India has a number of issues plaguing its highly populated cities with various crimes going rampant across towns and villages separated by districts. As like any other society, it has its angels and demons. A crime lesser known by the outside world that becomes digestible and a “must” for Indians are in fact, the exploitation in the skin bleaching industry towards a growing need for “lighter and fairer” skin by both men and women. What was once offered exclusively for only the female gender are now becoming a massive haul for the male counterpart from the
We see men shopping for skin bleach creams more and more by the day, as the adage goes “Tall, dark and handsome” simply just doesn’t appeal to the Indian masses. Add in “Fair” to that adage and it becomes a realistic phenomenon in the daily lives of the Indian society. For skin bleaching cream companies, this was a country where they can be the dominant market player in terms of sales and profits. For me and I’m sure many others would recognize it too- that this exploitation of a society’s deepest, darkest insecurities remains a big challenge for the coming generations to bear.
How lovely is fair? Or more importantly- at what cost does fairness weigh in the Indian/ Bollywood society?
Movies and Hit TV shows
A shocking moment among Bollywood’s tight and adoring masses of fans was when Shah Rukh Khan, whose strikingly good looks earned him quiet a big reputation as one of Bollywood’s biggest heartthrobs promoted a skin bleach cream called Fair & Handsome, a direct competitor to that of Fair & Lovely in 2016. Emami, an Indian-owned company began producing Fair & Handsome specifically engineered to satisfy the male society’s growing need to be just as fair as the lovely ladies on screens.
Many fans were against and aghast at Khan’s blatant way of exploiting his status as a prominent celebrity and described it as the worst possible thing to do. Sonam Kapoor, who is famously known for endorsing fairness creams for over 10 years, has spoken out on the decision of promoting skin bleach creams. She explained that she had no clue on the ramifications of her actions yet, one can argue, why endorse something you don’t actually use? The majority of Bollywood movie stars all endorse this highly desired products yet when criticized and put under major spotlight, none defended their own actions in an open light. The moment a celebrity endorses something, the ethical responsibility of their actions is entirely their responsibility. That goes without saying. Yet, it seems like this situation is about to repeat itself, and we may never see drugstores and pharmacy outlets without shelves and shelves of fairness creams.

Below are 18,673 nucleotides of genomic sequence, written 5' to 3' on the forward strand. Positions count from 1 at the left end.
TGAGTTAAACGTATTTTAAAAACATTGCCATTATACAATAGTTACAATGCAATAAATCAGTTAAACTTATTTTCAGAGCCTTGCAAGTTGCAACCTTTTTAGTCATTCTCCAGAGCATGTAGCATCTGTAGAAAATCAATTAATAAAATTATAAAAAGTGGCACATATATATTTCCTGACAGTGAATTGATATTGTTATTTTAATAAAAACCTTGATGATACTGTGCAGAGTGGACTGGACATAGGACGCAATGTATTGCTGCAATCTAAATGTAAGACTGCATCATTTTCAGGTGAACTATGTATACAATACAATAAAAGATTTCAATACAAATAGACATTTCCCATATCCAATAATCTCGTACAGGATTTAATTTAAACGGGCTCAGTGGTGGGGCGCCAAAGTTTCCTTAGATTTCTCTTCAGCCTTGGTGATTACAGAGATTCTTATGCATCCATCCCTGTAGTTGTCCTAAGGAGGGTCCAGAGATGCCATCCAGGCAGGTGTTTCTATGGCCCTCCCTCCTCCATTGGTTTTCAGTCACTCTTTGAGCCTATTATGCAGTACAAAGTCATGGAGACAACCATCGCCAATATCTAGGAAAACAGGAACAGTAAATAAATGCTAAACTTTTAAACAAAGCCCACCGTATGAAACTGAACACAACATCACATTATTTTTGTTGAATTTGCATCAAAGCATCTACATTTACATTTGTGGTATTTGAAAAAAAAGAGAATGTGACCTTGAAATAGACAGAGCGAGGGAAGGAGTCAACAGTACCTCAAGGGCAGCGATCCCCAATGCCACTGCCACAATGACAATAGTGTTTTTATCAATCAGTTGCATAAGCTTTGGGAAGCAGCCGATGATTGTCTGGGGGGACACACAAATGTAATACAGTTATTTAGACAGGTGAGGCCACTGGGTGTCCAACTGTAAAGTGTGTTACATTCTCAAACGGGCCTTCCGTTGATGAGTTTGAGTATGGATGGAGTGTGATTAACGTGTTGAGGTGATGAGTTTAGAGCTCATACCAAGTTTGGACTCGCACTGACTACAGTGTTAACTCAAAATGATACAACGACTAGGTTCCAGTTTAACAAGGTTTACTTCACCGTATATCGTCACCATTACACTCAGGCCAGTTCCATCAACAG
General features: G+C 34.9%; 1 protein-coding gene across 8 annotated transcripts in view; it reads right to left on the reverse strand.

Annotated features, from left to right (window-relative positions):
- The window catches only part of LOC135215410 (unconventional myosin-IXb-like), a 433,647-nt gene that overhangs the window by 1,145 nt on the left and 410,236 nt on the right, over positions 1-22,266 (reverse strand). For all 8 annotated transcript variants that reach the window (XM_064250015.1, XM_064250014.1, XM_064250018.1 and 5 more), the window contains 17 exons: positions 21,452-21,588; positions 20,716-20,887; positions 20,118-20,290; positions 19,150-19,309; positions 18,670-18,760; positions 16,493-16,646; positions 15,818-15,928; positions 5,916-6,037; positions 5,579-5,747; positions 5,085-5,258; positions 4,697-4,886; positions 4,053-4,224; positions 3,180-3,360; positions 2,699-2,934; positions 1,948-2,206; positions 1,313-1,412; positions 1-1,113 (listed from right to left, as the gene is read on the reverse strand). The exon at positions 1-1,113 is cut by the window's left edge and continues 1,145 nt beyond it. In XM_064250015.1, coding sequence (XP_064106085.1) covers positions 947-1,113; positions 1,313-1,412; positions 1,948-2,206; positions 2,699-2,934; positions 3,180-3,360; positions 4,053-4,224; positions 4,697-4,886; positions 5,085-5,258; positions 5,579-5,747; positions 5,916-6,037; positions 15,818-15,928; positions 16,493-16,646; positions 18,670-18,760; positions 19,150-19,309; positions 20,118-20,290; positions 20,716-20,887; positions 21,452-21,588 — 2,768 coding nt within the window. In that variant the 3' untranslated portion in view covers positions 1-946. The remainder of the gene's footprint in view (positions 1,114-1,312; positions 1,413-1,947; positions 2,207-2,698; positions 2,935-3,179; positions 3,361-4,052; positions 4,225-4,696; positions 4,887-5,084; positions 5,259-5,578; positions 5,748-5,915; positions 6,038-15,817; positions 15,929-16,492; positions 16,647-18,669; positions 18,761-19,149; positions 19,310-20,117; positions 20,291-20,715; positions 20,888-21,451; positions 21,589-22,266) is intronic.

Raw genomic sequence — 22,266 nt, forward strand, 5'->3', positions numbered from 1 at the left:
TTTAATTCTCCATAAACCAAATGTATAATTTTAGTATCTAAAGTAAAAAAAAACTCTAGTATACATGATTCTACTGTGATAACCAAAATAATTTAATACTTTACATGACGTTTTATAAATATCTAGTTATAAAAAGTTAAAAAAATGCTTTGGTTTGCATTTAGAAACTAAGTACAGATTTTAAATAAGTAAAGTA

The ideal image of an Indian man and women shifts as fast as the seasons. Curvy, well-endowed bodies replacing those of lighter proportions and fairer, more radiant and westernized looks outgrowing those of deeply engraved traditions. It seems like nothing is safe. Nothing is secured. In a country where poverty is as far as the eye can see, men and women both struggle to get by their daily lives- not forgetting their fairness creams. As the need to become fairer turns a dangerous and dark corner, the safety risk intensifies. Treatments for skin bleaching, which ranges from various assortments of creams, pills, and injections are not always “safe”. People just don’t care anymore. They desire that feeling of being “fair”.
I find it particularly abhorrent to hear family members instil the need for perfection and by perfection, it only means having a fair and lighter skin colour as opposed to the original birth skin colour. “She’s lucky she got married even if she’s darker than him!” is a common saying in India. People pass judgements over dark-skinned men and women, often times made by family members themselves. This has become not just a stereotype of a certain society but shows a blatant consensus on racism on skin colours. This propelled me to ask why do Indians hate their own colour so much?
The answer lies back in India’s long, beautiful and artistic history dating back to the 16th century when India was partly ruled by the Mughals, following the long colonization of the British Empire from the 17th century. These foreign parties were in power, they controlled India’s vast and bountiful resources and practically owned the country with their weapons and the dominant power that was achieved through countless wars. These rulers were of fair complexion and
It has long been embedded in the eyes of Indian society, even among the caste system which separates Indians into distinct classes of particularly different ethical conducts and manners, that fairness is equivalent to superiority. A fair-skinned girl would be perceived as having ten times the marriage offers than a darker-skinned girl. More often than not, that sad picture I just painted seems to not stray too far from the obvious truth itself.
The society is what